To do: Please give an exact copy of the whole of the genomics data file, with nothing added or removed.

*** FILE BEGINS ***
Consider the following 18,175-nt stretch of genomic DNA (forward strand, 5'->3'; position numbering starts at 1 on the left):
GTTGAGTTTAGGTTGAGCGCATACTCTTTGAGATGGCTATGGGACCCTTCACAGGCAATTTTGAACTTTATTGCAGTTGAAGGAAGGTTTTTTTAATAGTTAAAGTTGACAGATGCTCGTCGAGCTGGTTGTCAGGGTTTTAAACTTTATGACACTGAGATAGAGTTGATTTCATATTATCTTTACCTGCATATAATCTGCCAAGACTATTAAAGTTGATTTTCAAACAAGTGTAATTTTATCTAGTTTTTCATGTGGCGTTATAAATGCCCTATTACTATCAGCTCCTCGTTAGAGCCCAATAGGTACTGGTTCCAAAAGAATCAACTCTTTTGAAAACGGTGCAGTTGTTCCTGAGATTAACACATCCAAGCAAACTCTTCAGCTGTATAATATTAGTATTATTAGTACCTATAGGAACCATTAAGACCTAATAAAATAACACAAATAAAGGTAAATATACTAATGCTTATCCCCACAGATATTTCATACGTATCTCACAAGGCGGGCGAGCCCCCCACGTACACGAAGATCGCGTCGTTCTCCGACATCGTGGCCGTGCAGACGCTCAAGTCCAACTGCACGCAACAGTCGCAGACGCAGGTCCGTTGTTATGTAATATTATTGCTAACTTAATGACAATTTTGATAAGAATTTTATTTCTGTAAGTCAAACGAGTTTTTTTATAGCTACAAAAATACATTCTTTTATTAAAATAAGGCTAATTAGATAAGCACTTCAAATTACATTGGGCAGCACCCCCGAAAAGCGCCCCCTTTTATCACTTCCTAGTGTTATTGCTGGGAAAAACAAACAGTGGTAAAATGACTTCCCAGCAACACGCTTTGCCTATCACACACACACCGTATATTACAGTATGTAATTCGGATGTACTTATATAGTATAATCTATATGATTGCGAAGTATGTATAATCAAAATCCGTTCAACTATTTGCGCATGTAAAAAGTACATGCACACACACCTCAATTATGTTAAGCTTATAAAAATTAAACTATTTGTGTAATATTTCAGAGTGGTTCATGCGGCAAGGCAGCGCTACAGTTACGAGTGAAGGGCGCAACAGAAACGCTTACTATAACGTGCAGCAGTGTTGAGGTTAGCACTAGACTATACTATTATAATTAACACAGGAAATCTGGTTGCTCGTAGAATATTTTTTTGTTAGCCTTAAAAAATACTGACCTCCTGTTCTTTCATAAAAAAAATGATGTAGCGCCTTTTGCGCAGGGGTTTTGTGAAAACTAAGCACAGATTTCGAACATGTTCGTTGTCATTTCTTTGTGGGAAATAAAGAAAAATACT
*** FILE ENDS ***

Consider the following 18,175-nt stretch of genomic DNA (forward strand, 5'->3'; position numbering starts at 1 on the left):
GTTGAGTTTAGGTTGAGCGCATACTCTTTGAGATGGCTATGGGACCCTTCACAGGCAATTTTGAACTTTATTGCAGTTGAAGGAAGGTTTTTTTAATAGTTAAAGTTGACAGATGCTCGTCGAGCTGGTTGTCAGGGTTTTAAACTTTATGACACTGAGATAGAGTTGATTTCATATTATCTTTACCTGCATATAATCTGCCAAGACTATTAAAGTTGATTTTCAAACAAGTGTAATTTTATCTAGTTTTTCATGTGGCGTTATAAATGCCCTATTACTATCAGCTCCTCGTTAGAGCCCAATAGGTACTGGTTCCAAAAGAATCAACTCTTTTGAAAACGGTGCAGTTGTTCCTGAGATTAACACATCCAAGCAAACTCTTCAGCTGTATAATATTAGTATTATTAGTACCTATAGGAACCATTAAGACCTAATAAAATAACACAAATAAAGGTAAATATACTAATGCTTATCCCCACAGATATTTCATACGTATCTCACAAGGCGGGCGAGCCCCCCACGTACACGAAGATCGCGTCGTTCTCCGACATCGTGGCCGTGCAGACGCTCAAGTCCAACTGCACGCAACAGTCGCAGACGCAGGTCCGTTGTTATGTAATATTATTGCTAACTTAATGACAATTTTGATAAGAATTTTATTTCTGTAAGTCAAACGAGTTTTTTTATAGCTACAAAAATACATTCTTTTATTAAAATAAGGCTAATTAGATAAGCACTTCAAATTACATTGGGCAGCACCCCCGAAAAGCGCCCCCTTTTATCACTTCCTAGTGTTATTGCTGGGAAAAACAAACAGTGGTAAAATGACTTCCCAGCAACACGCTTTGCCTATCACACACACACCGTATATTACAGTATGTAATTCGGATGTACTTATATAGTATAATCTATATGATTGCGAAGTATGTATAATCAAAATCCGTTCAACTATTTGCGCATGTAAAAAGTACATGCACACACACCTCAATTATGTTAAGCTTATAAAAATTAAACTATTTGTGTAATATTTCAGAGTGGTTCATGCGGCAAGGCAGCGCTACAGTTACGAGTGAAGGGCGCAACAGAAACGCTTACTATAACGTGCAGCAGTGTTGAGGTTAGCACTAGACTATACTATTATAATTAACACAGGAAATCTGGTTGCTCGTAGAATATTTTTTTGTTAGCCTTAAAAAATACTGACCTCCTGTTCTTTCATAAAAAAAATGATGTAGCGCCTTTTGCGCAGGGGTTTTGTGAAAACTAAGCACAGATTTCGAACATGTTCGTTGTCATTTCTTTGTGGGAAATAAAGAAAAATACT